A – Z of TBRs: G, H and I

I have been neglecting my TBRs this year and have been reading mainly new books and library books.So here is the third instalment of my A – Z of TBRs, a series of posts in which I take a fresh look at some of my TBRs to inspire me to read more of them by the end of the year. These TBRs are all physical books – I’ve not included e-books.

I’m enjoying searching my shelves – finding books I’d forgotten were there (the disadvantage of shelving books behind others).

a-z tbrs ghi P1020304

 

G is for The Girl Next Door by Ruth Rendella book I’ve had for just over a year. When a new house is being built a long buried secret is uncovered – a tin box is found in an earthen tunnel. It contained two skeletal hands, one male and one female.

Their garden was not beautiful. It had no flowering trees, no roses, no perfumed herbs. Tunnels, they called it at first. The word ‘qanat’, an impossible word, was found by Daphne Jones and adopted by the rest of them. It meant, apparently, a subterranean passage for carrying water in some oriental language. They liked it because it started with a q without a u. Their scholteachers had taught them that no word could ever start with a q unless it was followed by u, so Daphne’s idea appealed to them and the tunnels became qanats. In time to come the qanats became their secret garden. (pages 14 -15)

HHamlet, Revenge! by Michael Innes (on my TBR shelves since May 2015). This is a green Vintage Penguin, first published in 1937, and in this edition in 1961, about a murder planned to take place in the middle of a private performance of Hamlet.

It had begun as a family frolic. And now, although it would not be publicly reported, the dramatic critics were coming down as if to an important festival. Professors were coming to shake learned respectable bald heads over a fellow-scholar’s conception of an Elizabethan stage. Aged royalty  was coming to be politely bewildered. Most alarming of all, ‘everybody’ was coming – for the purpose no doubt, of being where ‘everybody’ was. And even if it was a select and serious everybody – a known set before whom a Lord Chancellor might mime without misgiving – it was still a crowd, and its actions were unpredictable. (page 28)

IThe Inheritance of Loss by Kiran Desai, a book I’ve had for just over 10 years! It won the Man Booker Prize in 2006. This is set in India, in a dilapidated mansion high in the Himalayas, the home of three people each dreaming of another time – a retired judge, Sai, his granddaughter and a cook.

In Kalimpong, high in the northeastern Himalayas where they lived – the retired judge and his cook, Sai and Mutt – there was a report of new dissatisfaction in the hills, gathering insurgency, men and guns. It was the Indian Nepalese this time, fed up with being treated like the minority in a place where they were the majority. They wanted their own country, or at least their own state, in which to manage their own affairs. Here, where India blurred into Bhutan and Sikkim, and the army did pull-ups and push-ups, maintaining the tanks with khaki paint in case the Chinese grew hungry for more territory than Tibet, it had always been a messy map. The papers sounded resigned. A great amount of warring, betraying, bartering had occurred; between Nepal, England, Tibet, India, Sikkim, Bhutan; Darjeeling stolen from here, Kalimpong plucked from there – despite, ah, despite the mist charging down like a dragon, dissolving, undoing, making ridiculous the drawing of border. (page 9)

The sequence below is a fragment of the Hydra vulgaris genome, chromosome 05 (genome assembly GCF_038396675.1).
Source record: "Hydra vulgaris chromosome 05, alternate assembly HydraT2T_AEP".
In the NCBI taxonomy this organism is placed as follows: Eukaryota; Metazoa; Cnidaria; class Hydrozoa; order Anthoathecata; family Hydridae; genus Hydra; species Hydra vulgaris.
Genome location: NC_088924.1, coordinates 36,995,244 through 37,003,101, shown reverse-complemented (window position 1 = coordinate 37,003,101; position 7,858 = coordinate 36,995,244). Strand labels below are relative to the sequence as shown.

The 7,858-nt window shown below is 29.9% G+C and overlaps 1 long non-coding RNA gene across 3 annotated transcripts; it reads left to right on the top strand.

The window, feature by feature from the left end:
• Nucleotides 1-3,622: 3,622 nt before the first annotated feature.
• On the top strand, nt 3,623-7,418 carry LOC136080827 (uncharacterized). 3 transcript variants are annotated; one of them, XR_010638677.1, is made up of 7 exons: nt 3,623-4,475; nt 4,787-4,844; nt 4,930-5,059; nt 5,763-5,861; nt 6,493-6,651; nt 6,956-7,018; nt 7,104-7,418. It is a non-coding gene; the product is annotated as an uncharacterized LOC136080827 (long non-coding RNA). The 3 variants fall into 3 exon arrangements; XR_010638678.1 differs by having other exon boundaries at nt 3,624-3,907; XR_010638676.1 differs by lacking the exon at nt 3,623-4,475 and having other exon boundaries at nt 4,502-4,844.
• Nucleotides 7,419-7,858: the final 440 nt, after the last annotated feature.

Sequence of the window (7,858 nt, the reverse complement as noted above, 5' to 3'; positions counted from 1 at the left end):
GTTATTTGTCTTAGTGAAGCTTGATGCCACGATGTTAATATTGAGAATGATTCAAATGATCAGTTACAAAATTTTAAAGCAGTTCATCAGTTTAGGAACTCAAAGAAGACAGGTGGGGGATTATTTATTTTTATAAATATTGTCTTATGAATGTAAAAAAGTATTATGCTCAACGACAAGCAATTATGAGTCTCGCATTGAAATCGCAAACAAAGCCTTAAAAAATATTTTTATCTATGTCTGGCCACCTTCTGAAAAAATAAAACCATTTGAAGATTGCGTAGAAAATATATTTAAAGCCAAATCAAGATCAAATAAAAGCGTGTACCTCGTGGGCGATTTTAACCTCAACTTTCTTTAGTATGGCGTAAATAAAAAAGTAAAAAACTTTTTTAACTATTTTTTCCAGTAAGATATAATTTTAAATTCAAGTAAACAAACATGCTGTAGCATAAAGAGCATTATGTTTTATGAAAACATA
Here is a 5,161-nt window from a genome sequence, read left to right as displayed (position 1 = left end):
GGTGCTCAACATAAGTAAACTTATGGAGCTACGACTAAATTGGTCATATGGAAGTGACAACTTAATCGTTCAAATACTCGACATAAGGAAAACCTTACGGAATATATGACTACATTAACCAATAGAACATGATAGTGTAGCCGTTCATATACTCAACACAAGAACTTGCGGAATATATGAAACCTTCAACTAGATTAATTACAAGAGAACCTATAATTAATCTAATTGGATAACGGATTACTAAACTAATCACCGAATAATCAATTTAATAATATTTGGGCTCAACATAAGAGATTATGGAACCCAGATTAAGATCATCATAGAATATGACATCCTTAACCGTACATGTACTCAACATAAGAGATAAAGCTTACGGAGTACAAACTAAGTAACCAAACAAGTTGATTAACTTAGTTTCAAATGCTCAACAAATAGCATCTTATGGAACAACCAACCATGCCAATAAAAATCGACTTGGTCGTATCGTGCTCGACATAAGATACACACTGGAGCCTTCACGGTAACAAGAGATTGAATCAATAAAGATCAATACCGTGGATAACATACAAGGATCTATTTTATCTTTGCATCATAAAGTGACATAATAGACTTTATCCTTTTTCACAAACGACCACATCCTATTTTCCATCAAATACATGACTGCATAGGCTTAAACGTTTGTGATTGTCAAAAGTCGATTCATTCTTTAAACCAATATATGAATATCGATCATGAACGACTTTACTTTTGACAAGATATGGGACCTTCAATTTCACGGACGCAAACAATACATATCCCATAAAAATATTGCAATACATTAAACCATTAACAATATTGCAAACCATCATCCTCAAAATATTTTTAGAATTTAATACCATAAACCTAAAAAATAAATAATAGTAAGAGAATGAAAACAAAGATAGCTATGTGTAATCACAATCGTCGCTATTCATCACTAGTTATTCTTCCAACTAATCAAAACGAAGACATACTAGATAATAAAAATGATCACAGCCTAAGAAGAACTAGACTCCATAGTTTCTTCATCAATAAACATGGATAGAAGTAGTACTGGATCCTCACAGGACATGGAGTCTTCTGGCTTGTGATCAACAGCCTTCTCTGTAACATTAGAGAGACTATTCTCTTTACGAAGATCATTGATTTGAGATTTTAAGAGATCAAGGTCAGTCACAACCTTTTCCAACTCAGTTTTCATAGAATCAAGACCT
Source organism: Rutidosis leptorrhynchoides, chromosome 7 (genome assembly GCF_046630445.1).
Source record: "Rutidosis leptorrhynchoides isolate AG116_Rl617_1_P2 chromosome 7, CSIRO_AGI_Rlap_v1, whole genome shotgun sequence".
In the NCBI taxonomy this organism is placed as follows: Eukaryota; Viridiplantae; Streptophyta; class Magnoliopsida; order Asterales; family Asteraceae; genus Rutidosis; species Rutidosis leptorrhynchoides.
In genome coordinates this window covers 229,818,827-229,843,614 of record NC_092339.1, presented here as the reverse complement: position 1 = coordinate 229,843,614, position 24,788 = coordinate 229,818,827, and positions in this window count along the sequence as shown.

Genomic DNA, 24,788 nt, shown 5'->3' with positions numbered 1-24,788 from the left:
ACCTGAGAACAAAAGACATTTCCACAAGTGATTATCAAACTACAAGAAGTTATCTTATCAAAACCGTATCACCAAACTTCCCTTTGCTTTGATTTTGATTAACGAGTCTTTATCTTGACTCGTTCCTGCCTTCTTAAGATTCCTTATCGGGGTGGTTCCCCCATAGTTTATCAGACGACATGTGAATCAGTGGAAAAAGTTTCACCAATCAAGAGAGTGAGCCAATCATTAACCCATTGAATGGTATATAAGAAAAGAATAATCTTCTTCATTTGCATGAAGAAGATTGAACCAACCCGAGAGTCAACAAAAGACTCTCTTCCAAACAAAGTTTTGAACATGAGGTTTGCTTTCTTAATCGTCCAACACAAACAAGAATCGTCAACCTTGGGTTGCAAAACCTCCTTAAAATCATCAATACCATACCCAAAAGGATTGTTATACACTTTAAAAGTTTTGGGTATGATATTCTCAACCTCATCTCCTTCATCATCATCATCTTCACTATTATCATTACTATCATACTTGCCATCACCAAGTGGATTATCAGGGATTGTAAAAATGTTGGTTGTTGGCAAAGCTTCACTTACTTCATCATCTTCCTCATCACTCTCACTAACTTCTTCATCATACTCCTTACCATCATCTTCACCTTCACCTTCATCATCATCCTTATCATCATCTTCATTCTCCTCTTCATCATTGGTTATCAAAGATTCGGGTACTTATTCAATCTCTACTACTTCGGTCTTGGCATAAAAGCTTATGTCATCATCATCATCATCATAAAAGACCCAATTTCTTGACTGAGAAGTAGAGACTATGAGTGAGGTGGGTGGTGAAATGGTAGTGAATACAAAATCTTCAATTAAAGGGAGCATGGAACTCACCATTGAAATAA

What do you think? Do you fancy any of them? 

One reason I haven’t read these books yet is that they’re all in such a small font!

Death at the President’s Lodging by Michael Innes: a Book Review

This is the first Inspector Appleby mystery by Michael Innes. What struck me most about Death at the President’s Lodging is that it is essentially a ‘locked room’ mystery. Dr Umpleby, the unpopular president of St Anthony’s College (a fictional college similar to an Oxford college)  is found in his study, shot through the head.

The crime was at once intriguing and bizarre, efficient and theatrical. It was efficient because nobody knew who had committed it. And it was theatrical because of a macabre and necessary act of fantasy with which the criminal, it was quickly rumoured, had accompanied his deed. (page 1)

Inspector Appleby from Scotland Yard is in charge of the investigation, helped by Inspector Dodd from the local police force. They provide an interesting contrast, both in appearance, age and methods. Appleby is an intellectual, contemplative, preferring to study human nature rather than rely on the use of finger prints and material evidence. Dodd is reliant on routine and although untrained and unspecialised is shrewd and thorough. They know each other and make a good pair. This passage sums up their working relationship: